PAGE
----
• May 25, 2018
Prices are only set to get higher at this Kingsland Gull. Photo: Gabrielle Tutheridge
Students fear that they will not be able to afford fuel as prices continue to surge.
On July 1st, fuel will be taxed in Auckland by a maximum rate of 10 cents, and this is sending students into panic mode.
Nina Bly-Pieterson, a 20-year-old communications student, says the rising prices will impact her a lot.
“It’s so expensive, even now that they have put the minimum wage up, it means nothing because you are paying that much for fuel to get to work or where you need to go,” she says.
Fuel companies are trying to combat these rising prices but low-priced fuel company Gull says most are out of their power.
Rohan Mehta, Gull pricing analyst, says “The 10c increase across Auckland is something that is beyond our control. This unfortunately will have to be passed onto the customers.”
The fuel tax will have a 10-year duration, on both diesel and petrol.
Lexi Ross, a 21-year-old AUT student, is upset about the rising price of petrol.
“This will be quite taxing on my bank account, as it’s already a struggle to afford petrol weekly with the amount of travelling I do,” she says.
Mr Mehta acknowledged that students are scarce when it comes to money but he says, “It’s not just students, people across all of society are always conscious about how much they spend on fuel.”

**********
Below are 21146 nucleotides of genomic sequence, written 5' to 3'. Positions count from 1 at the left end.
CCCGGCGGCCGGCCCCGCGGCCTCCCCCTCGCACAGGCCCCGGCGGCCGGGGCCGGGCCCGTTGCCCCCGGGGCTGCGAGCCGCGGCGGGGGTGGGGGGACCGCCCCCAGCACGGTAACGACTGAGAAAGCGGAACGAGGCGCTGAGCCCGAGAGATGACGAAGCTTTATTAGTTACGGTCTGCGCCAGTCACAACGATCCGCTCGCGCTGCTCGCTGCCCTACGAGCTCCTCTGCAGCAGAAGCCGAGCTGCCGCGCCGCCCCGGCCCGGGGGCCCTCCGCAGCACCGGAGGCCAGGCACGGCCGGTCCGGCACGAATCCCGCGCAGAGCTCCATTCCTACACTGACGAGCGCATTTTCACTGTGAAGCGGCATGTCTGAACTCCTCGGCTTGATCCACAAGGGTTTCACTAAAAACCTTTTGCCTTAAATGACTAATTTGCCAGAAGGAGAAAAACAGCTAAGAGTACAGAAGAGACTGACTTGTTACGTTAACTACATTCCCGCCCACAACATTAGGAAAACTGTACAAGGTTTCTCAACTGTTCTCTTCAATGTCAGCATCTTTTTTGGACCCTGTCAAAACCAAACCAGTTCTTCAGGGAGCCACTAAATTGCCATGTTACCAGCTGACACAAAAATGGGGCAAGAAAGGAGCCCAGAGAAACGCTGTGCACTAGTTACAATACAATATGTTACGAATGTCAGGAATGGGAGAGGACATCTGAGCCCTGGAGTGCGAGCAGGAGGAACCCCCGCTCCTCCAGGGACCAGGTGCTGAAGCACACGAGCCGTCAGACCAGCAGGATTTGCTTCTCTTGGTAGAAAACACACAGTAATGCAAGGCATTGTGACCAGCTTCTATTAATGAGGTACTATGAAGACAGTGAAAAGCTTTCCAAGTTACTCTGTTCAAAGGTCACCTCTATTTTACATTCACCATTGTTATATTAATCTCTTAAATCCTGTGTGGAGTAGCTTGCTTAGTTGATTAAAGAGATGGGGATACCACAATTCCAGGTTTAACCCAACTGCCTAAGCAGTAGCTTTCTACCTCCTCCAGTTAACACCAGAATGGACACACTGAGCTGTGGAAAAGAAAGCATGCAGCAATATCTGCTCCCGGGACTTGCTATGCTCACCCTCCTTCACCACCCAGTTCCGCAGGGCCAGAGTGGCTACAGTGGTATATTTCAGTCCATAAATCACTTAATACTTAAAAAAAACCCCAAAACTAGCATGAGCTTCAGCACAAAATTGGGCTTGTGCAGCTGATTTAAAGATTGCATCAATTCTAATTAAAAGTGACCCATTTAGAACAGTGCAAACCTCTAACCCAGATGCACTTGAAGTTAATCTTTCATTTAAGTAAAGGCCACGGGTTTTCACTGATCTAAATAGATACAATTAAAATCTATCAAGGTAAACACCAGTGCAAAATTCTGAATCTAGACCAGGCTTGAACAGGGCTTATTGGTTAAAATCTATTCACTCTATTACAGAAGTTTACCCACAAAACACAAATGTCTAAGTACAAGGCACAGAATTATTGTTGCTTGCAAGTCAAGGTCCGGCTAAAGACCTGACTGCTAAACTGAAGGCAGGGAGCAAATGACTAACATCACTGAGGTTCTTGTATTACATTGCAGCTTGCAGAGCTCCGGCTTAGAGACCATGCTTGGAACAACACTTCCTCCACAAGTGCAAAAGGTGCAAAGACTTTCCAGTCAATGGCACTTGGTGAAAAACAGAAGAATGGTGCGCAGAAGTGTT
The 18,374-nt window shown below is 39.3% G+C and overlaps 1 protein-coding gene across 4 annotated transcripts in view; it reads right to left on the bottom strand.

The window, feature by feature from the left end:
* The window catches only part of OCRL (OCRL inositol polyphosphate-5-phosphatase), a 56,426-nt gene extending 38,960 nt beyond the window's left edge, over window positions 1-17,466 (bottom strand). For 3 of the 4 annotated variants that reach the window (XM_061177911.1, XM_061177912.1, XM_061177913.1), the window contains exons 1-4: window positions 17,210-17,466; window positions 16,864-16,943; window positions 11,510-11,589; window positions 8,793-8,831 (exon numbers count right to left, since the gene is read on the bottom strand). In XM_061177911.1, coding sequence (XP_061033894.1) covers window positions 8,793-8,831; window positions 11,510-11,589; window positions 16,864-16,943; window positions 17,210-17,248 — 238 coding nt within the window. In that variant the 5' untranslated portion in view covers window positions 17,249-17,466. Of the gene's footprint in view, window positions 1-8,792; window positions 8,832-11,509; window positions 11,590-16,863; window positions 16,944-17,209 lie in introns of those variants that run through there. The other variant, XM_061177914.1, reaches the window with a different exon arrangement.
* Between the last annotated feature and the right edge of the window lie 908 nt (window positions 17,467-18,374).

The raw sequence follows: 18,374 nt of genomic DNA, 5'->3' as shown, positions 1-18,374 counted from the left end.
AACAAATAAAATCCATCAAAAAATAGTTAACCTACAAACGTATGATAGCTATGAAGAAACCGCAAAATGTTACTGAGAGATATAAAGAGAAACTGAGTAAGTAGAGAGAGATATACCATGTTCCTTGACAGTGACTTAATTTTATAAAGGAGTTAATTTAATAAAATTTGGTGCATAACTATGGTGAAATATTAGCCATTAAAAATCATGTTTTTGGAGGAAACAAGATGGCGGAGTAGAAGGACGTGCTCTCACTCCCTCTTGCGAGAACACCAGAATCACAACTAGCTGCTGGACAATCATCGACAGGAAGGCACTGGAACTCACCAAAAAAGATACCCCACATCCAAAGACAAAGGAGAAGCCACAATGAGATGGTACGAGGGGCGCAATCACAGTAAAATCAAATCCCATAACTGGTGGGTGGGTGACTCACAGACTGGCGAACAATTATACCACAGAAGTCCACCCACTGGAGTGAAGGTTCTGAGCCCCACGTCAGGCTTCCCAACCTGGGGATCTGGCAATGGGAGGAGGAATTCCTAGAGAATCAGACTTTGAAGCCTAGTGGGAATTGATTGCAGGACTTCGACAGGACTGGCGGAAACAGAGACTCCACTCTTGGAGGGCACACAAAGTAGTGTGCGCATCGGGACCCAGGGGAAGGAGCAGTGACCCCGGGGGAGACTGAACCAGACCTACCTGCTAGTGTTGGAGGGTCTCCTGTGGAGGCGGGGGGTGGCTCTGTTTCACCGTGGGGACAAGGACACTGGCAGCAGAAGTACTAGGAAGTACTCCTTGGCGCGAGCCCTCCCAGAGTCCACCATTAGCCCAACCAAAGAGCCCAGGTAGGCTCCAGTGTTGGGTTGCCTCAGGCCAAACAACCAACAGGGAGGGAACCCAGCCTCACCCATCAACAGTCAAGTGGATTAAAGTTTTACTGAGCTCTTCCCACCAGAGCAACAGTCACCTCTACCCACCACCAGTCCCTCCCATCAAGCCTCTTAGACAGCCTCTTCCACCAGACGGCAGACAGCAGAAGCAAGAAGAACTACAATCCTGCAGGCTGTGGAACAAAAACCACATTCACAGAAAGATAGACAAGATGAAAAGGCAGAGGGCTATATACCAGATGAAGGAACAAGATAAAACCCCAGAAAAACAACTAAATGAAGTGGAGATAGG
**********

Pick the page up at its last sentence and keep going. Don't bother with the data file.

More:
Phil Twyford, minister of transport, was too busy to comment on the impact of which this will have on students.
In the future, Mr Mehta believed it is likely that self-serve stations will be more apparent to keep the rising prices down. Although Gull will continue to keep prices as low as they can.
“As far as we are concerned, we will always honour our commitment to provide the most competitive prices…Invariably our prices are significantly lower and our opposition then follow that price down,” he says.
Ms Bly-Pieterson says she does her best to avoid high fuel prices.
“I try to go to BP on a day when they have 10 cents off… I keep an eye out for what’s the cheapest, so then I will go there.”
Ms Bly-Pieterson does admit the fuel tax could be favourable in the long-term.
“It will be good when they use that money to improve the public transport, but for those 15 years we are just going to be paying an excessive amount of money when we can’t even use public transport because it is pretty average.”
Ms Ross says the government should consider students.
“The government should have some sort of student discount for fuel, or have some sort of weekly or monthly allowance for fuel,” she says.